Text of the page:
BMCR 2021.02.48

Plautus: Casina

, Plautus: Casina. Bloomsbury ancient comedy companions. London; New York: Bloomsbury Academic, 2019. Pp. ix, 162. ISBN 9781350020535 $55.00 (pb).


David M. Christenson has written an engaging and accessible introduction to one of Plautus’ most unusual and entertaining comedies. Christenson dedicates the book to his students, and indeed my undergraduates found this book both interesting and easy to understand, and they appreciated Christenson’s thorough treatment of the socio-historical context in which this play was first produced. Christenson’s approach to the palliata genre and clear discussion of the action and potential staging of individual scenes, as well as several major themes of Casina, allowed my students to build from his observations on that play in order to reflect constructively on the very different Trinummus (which we were translating at the time). As such, this book meets all stated goals of Bloomsbury’s new Ancient Comedy Companions series, of which Casina is amongst the first volumes to be published. But beyond the excellent orientation to Rome, the palliata genre, and Casina in particular, my students also greatly enjoyed how Christenson connected elements of Casina’s plot to comic works in the Renaissance and beyond.

The book opens with an introduction to Plautine comedy (Chapter 1). Christenson briefly summarizes the plot of Casina before discussing the little we know about Plautus himself. The following sections describe the influence of native Italic traditions on the palliata genre but also situate the adaptation of Greek New Comedy as part of Rome’s attempt to enhance “Roman nationalist identity” and acquire some much-needed “cultural capital” after the First Punic War by adapting a host of Greek genres: “Plautus belongs to the second wave of Europe’s first large-scale translation project” (p. 4). It is refreshing to see Plautus given the respect he deserves for his innovations, as Christenson uses the standard comparison of Menander’s Dis Exapaton fragments with Plautus’ Bacchides to frame Plautus’ adaptation process as an act of literary imitatio and aemulatio with his predecessors (p. 12). Christenson covers all the necessary bases of an introduction to Plautine performances—i.e., the actors, performance spaces, masks, costumes, and props that they involved—but also introduces the themes of metacomedy and metapoetics, which will feature heavily in his discussion of Casina. This is the only section where I felt images of even hypothetical stages, performance contexts, or masks might help Christenson’s audience better understand the experience of watching Roman comedy.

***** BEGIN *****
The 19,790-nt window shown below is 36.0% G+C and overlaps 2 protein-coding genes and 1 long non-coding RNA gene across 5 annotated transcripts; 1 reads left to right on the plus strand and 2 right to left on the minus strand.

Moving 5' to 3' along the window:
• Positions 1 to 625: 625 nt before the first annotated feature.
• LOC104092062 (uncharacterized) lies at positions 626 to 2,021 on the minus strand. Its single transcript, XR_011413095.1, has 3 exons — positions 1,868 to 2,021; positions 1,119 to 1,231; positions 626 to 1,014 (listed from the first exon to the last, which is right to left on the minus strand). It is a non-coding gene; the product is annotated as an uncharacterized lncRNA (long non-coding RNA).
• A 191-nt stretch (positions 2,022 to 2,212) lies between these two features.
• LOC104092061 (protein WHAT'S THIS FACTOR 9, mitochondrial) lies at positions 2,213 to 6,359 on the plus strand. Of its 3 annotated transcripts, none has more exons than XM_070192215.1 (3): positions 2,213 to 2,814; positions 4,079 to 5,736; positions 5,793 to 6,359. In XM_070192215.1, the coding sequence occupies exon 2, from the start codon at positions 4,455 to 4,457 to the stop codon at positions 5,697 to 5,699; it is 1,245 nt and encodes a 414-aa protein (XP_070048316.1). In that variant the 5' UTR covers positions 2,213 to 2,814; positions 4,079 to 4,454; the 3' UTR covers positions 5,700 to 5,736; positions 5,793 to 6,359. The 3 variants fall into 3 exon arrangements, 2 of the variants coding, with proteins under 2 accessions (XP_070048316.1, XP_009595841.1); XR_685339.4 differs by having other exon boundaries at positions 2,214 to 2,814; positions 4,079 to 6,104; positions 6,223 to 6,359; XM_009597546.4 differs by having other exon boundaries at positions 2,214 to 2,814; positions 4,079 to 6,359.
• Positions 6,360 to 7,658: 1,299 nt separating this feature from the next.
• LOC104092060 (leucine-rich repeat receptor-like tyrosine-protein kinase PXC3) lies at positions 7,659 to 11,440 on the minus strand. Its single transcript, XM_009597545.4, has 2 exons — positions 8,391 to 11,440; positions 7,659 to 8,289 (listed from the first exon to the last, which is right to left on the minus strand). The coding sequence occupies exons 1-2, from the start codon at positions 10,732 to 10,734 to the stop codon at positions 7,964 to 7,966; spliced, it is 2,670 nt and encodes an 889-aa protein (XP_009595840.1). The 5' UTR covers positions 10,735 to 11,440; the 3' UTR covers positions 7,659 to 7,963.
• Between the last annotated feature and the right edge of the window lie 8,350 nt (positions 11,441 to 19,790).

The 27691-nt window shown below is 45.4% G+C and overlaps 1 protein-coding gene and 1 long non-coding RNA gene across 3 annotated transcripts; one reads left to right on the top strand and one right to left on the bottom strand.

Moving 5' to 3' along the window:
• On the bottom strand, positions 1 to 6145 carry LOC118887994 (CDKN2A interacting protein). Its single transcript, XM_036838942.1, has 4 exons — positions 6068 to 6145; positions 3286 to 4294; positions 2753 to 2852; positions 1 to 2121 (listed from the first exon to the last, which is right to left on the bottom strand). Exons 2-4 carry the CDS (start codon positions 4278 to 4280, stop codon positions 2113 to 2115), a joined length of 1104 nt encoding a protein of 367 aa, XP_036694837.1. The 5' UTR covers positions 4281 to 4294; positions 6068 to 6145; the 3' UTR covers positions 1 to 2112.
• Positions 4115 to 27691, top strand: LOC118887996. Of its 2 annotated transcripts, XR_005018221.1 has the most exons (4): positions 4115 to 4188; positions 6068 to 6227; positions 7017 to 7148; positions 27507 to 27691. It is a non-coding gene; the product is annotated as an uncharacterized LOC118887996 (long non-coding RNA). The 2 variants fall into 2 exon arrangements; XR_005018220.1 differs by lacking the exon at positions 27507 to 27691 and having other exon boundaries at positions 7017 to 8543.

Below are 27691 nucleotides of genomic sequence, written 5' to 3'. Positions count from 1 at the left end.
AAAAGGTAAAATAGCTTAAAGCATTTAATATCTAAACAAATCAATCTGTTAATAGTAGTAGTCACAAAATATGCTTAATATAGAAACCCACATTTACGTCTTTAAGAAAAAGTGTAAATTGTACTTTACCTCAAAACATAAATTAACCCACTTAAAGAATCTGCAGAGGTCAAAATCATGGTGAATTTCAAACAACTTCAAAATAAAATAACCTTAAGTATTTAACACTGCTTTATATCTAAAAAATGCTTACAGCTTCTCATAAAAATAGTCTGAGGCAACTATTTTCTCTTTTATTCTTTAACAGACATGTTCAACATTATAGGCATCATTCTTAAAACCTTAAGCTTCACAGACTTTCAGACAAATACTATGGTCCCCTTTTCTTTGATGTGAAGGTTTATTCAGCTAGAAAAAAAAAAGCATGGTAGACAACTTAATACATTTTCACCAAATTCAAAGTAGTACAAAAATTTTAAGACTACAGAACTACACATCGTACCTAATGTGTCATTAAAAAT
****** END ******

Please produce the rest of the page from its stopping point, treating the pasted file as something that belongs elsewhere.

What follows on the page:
The second chapter describes the social-historical context of Casina, a play whose original performance date is easier to narrow down than that of many other Plautine comedies. Christenson points to the increasing imperialism and nationalism of the years following the Second Punic War, but also the concomitant social tensions and changes to “militarism, slavery, religion and women’s roles and rights” (p. 19). Depicting the time as a series of culture wars between tradition and innovation in the social arena (all of which strained Roman political, religious, and legal institutions), Christenson argues that Plautine characters—especially in Casina—do allude to these central issues although Plautus himself avoids clearly picking a side in these battles. For Christenson the families of Casina are only nominally Athenian, and much about them is patently Roman. He concludes the chapter with a thorough treatment of the Bacchic scandal of 186 BCE and its relationship to Casina and to the social, political, and religious areas of tension in post-Hannibalic Rome.

Chapter three is the longest of the book, as Christenson summarizes and analyzes every scene in the play. Along the way he highlights the metrical and linguistic complexity of Plautus’ comedy, the outright spectacle of several scenes (amongst them the drawing of lots for Casina’s hand in marriage, Pardalisca’s bravura performance as a terrified messenger, and Chalinus’ violent impersonation of the nubile Casina), and the ways in which this comedy requires the audience to imagine considerable offstage activity. Christenson is especially good at emphasizing the power dynamics at play in the contest between Cleostrata and Lysidamus, as Plautus innovates by shifting palliata comedy’s usual father-son competition to that between a husband and wife.